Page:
Winning ways, stability come to an end in 1970s Subpar records, changing coaches mark decade


November 10, 1995|By Doug Brown | Doug Brown,SUN STAFF

The 1970s signaled the end of the Cleveland Browns dynasty that once featured Jim Brown, Otto Graham, Marion Motley and Lou Groza.

Through the Browns' first 25 years, Paul Brown and Blanton Collier were the team's only head coaches. The club had five in the 1970s -- Collier (his last year), Nick Skorich, Forrest Gregg, Dick Modzelewski (one game only) and Sam Rutigliano.

Before 1974, the Browns had had only one losing season (5-7 in 1956) in their glorious history. In the 1970s, they had three losing seasons and .500 records in two others. They didn't win a championship and made the playoffs only twice, losing to the Baltimore Colts in 1971 and the Miami Dolphins in 1972.

The decade began with the Browns switching from the NFL's Century Division to the AFC Central -- and making one of their worst personnel moves.

All-Pro wide receiver Paul Warfield was traded to Miami for a draft choice, with which Cleveland picked Mike Phipps. Phipps never became a first-rate quarterback.

After the Browns struggled to 7-7 in 1970, Collier, 65, retired.

"I want to go out under my own power," Collier said. "I don't want my coach's clothes cut off me."

One of the first things new coach Skorich felt compelled to do was demote wide receiver Gary Collins to second string. The former Maryland star was a 10-year man, the MVP of the '64 championship game, when he caught three touchdown passes and did the punting. But late in the 1971 season, Collins found himself backing up the younger, faster Frank Pitts.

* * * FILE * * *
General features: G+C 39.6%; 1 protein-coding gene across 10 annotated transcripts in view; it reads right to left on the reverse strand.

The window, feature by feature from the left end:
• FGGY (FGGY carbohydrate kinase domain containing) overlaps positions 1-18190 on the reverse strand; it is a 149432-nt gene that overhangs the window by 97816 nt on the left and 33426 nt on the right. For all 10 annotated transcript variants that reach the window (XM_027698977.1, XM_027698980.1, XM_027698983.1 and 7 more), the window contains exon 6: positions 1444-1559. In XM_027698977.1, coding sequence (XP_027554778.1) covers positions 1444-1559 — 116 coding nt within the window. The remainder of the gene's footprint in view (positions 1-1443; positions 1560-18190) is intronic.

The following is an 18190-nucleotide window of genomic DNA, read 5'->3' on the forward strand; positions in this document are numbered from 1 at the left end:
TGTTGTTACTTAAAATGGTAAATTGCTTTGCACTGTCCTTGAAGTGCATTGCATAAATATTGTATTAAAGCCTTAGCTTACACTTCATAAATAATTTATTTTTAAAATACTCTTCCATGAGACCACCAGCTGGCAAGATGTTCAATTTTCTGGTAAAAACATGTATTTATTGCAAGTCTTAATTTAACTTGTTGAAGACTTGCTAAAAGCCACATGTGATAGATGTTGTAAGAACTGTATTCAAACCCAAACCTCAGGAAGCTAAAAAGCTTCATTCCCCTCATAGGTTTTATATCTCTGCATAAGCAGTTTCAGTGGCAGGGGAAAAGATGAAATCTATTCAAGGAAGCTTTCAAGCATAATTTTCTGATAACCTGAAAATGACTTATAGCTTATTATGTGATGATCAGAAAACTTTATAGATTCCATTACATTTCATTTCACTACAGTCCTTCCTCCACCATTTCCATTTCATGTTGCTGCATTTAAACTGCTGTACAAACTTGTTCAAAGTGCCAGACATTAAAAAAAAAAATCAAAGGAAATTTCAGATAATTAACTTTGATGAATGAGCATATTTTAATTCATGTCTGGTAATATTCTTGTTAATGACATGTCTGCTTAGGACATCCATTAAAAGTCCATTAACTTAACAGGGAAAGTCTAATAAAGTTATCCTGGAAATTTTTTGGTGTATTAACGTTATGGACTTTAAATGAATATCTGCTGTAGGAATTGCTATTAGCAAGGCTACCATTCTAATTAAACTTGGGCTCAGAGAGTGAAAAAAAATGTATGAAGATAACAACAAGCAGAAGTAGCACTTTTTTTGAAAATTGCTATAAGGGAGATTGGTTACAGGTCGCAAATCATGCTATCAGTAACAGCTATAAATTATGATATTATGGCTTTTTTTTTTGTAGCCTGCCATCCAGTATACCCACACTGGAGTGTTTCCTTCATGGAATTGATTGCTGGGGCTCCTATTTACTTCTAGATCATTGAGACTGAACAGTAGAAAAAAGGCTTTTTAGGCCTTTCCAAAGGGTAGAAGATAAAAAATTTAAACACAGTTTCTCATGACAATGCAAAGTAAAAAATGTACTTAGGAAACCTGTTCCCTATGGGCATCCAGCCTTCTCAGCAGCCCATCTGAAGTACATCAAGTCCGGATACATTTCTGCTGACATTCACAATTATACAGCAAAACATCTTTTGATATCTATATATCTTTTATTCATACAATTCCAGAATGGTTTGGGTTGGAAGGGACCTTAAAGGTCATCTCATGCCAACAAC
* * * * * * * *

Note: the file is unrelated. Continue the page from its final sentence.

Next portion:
"It's the mark of a pro to take the bad when it comes," Collins said then. "There was a time when I first stepped in, too, and Ray Renfro was in the same position I'm in now."

Owner Art Modell was so pleased with Skorich's first two seasons (9-5, 10-4) that he gave him a three-year contract. Two years later, Skorich was dismissed in favor of Gregg.

When the Browns lost their first nine games in 1975 and finished 3-11, Gregg said, "If I had a nightmare, I couldn't have dreamt anything this bad."

After one winning season in three, Gregg quit. Rutigliano, in his second year, 1979, had a group that became known as the Kardiac Kids. The Browns won, or lost, with last-minute dramatics.

With Brian Sipe at quarterback, the Browns edged the New York Jets in overtime, then beat the Kansas City Chiefs with 52 seconds left after wasting a 20-0 lead.

The Colts fell on Don Cockroft's field goal with 1:51 remaining, but the Washington Redskins beat the Browns with 27 seconds left. Cleveland defeated the Cincinnati Bengals, 28-27, then, trailing the Philadelphia Eagles, 19-10, scored two touchdowns in the final five minutes to win, 24-19.

"This team," Rutigliano said, "has a lot of character."

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